by James Beckett,
How would you rate episode 12 of
For the first 3/4 of “The Twelfth Moment”, I was shocked at how much I was enjoying Kokkoku's strangely melancholy finale. After the bizarre turn that last episode took, I had no idea what to expect for the show's last outing, especially with the series' antagonist inexplicably being turned into a baby in Juri's care. The development made little sense for Sagawa, and I was wary of how Kokkoku would handle suddenly having Juri's character arc become about her sudden case of motherhood in a world where time is permanently frozen.
Much to my surprise, this episode handles things almost expertly for most of its running time. I was admittedly disappointed to see every member of the cast except for Grandfather expelled from Stasis with so little fanfare (bye Shoko, we hardly knew ye), but it didn't take long for me to realize that paring down the story to focus purely on Grandfather and Juri makes perfect sense. They have always been Kokkoku's most consistently compelling characters, and there was real heartbreaking pathos to be found in their attempt to raise baby Sagawa all by themselves in the world of Stasis. Much of Juri's character development has been about her coming to terms with her looming solitude, and her final moments with her Grandfather before she forced him back into the normal world were some of the strongest of the series.
Her scenes raising Sagawa by herself were equally powerful, with days turning into weeks that turned into months of the two of them just trying to get by as the sole inhabitants of Stasis. It was kind of silly how the group handwaved baby Sagawa's potential connection to the former cult leader's villainous intent, and I still find Sagawa's entire character arc to be nonsensical, but I appreciated seeing Juri settle into her role as a mother all the same. It compounded the melancholy of her solitude, seeing her try her best to raise the baby even though she's well aware that he will eventually need to live in the unfrozen world.
After ejecting him from Stasis as well, Juri is finally alone, which is where the episode becomes its most powerful. Juri's solitary life in Stasis is essentially its own impactful short film. The show's aesthetics remain regretfully cheap, but the stilted animation and lack of music do kind of work with the quiet stillness that Stasis is supposed to evoke. We see Juri's optimism slip away as the year goes on, since no amount of alcohol or positive thinking can free her from a prison of frozen time. As her mind began to break and Juri slipped into the despair that consumed the other Heralds, I was genuinely curious to see if Kokkoku would go all out with its tragic ending or have Juri figure out a way to save herself.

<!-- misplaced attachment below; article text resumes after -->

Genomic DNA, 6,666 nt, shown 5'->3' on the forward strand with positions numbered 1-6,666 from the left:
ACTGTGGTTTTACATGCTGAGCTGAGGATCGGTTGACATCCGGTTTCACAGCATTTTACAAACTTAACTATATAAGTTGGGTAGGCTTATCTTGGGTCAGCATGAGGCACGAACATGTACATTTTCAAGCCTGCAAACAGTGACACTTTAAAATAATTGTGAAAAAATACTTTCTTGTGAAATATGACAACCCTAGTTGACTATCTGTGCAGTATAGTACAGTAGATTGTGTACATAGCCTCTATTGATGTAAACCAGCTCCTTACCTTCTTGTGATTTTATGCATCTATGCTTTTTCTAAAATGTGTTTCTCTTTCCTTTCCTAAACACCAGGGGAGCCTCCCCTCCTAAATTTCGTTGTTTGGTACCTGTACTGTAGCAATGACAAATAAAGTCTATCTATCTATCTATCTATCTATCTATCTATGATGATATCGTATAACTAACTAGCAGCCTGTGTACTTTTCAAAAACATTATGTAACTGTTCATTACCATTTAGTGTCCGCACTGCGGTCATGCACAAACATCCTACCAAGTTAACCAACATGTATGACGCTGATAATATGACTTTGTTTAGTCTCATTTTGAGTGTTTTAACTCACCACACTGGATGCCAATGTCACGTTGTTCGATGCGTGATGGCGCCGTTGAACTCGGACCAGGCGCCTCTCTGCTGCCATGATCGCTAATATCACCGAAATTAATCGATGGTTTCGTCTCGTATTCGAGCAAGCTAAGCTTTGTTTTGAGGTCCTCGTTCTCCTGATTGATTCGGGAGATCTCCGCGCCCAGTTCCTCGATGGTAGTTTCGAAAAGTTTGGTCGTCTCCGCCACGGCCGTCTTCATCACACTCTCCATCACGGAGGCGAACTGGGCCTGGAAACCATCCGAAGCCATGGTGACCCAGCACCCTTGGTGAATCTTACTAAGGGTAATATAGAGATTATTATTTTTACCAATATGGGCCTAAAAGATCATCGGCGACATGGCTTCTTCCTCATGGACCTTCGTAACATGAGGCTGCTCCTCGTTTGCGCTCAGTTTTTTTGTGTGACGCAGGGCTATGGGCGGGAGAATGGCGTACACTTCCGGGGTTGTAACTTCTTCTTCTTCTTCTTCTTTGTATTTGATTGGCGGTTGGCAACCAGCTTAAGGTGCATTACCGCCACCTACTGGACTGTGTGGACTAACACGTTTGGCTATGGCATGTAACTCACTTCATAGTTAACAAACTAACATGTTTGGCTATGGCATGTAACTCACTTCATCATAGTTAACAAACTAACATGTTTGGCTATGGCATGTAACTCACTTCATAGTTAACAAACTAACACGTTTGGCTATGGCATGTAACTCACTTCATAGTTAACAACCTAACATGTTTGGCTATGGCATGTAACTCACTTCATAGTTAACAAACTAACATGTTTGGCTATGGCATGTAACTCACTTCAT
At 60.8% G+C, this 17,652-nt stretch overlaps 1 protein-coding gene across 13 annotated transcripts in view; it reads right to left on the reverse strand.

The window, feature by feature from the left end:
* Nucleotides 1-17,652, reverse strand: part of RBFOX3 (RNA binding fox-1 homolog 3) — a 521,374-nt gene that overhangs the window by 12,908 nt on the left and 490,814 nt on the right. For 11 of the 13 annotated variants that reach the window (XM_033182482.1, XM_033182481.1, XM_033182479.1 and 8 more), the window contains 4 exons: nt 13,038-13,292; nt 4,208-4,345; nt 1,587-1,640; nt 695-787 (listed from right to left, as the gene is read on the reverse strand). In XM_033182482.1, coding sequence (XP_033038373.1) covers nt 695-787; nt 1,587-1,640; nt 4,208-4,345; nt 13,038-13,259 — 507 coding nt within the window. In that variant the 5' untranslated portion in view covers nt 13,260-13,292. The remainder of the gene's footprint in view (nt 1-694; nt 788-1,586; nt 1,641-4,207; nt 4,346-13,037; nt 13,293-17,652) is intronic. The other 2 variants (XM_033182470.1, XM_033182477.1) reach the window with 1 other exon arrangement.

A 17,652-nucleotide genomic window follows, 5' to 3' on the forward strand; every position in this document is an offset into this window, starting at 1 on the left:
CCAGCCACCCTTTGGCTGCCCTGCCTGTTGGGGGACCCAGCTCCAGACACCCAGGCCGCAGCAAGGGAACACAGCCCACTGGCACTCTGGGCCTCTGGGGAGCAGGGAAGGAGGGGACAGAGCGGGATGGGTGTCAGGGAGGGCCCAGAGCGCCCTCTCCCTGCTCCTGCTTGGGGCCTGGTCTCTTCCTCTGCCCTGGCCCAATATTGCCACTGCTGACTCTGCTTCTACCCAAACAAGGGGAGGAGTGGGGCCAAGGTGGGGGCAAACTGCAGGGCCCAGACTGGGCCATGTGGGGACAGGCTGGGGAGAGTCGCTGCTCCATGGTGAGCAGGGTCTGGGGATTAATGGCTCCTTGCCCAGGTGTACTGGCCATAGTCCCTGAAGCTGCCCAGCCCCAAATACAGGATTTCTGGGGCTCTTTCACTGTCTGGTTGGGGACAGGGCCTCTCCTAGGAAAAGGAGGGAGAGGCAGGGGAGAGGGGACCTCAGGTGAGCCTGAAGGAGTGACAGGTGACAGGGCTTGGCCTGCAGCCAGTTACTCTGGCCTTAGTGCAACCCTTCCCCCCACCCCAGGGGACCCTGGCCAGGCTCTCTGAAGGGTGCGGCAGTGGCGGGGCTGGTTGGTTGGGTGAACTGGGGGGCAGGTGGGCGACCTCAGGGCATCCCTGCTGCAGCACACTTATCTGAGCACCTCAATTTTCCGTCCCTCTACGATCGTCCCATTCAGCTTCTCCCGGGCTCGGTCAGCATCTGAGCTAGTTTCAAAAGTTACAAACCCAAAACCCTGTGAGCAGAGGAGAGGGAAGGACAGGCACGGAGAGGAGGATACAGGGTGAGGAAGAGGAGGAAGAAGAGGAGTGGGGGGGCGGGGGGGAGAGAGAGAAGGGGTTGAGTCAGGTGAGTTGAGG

Unfortunately, this is where the other quarter of the episode started, bringing with it a host of problems. In short, Juri's personal crisis is not resolved in either tragic or triumphant fashion; rather, Kokkoku goes for a true-blue deus ex machina and just pulls a magical solution out of thin air. You might remember the first scene from the first episode, where an unnamed blonde woman is visited by a Herald from Stasis before never being mentioned or seen again. Well, this is where that scene comes into play; the Herald is Juri, and the blonde woman that she summons into Stasis is an ageless person who was born with a Specter inside of her. It turns out that she married the man who made the Master Stone nearly two centuries before, and she just happens to have complete control over Stasis. After a brief conversation with a healed Juri, she sends our heroine back with a wave of her hand.
This is a shockingly cheap development, completely devoid of any decent setup or foreshadowing. I have no idea if it was done this way in the source material or not, but to have Juri just stumble upon the magical solution to all of her problems is a horrendously lazy conclusion that undermines much of what made this finale so effective. I will admit that I enjoyed the final scenes, where Juri makes her way home and we see a montage of the better life the Yukawas are living in their post-Stasis world. I have come to like these characters in spite of Kokkoku's shortcomings, and I'm glad to see them live out their happy ending; I just wish that the show had actually earned that conclusion instead of relying on the cheapest of shortcuts to get there.
At the end of everything, Kokkoku stands as a very flawed show that took a solid premise and a strong cast of characters and proceeded to waste much of its time with them. The first half of the series was decidedly its strongest; it's just a shame that Kokkoku couldn't deliver a payoff that lived up to the weeks it devoted to setup. I wouldn't call Kokkoku a complete waste of time, but it isn't a show I can easily recommend to any but the most forgiving of potential viewers. Unlike those who live in the world of Stasis, anime fans only have so much time in their day, and there are much better series than Kokkoku to spend it with.
KOKKOKU is currently streaming on Amazon Prime.
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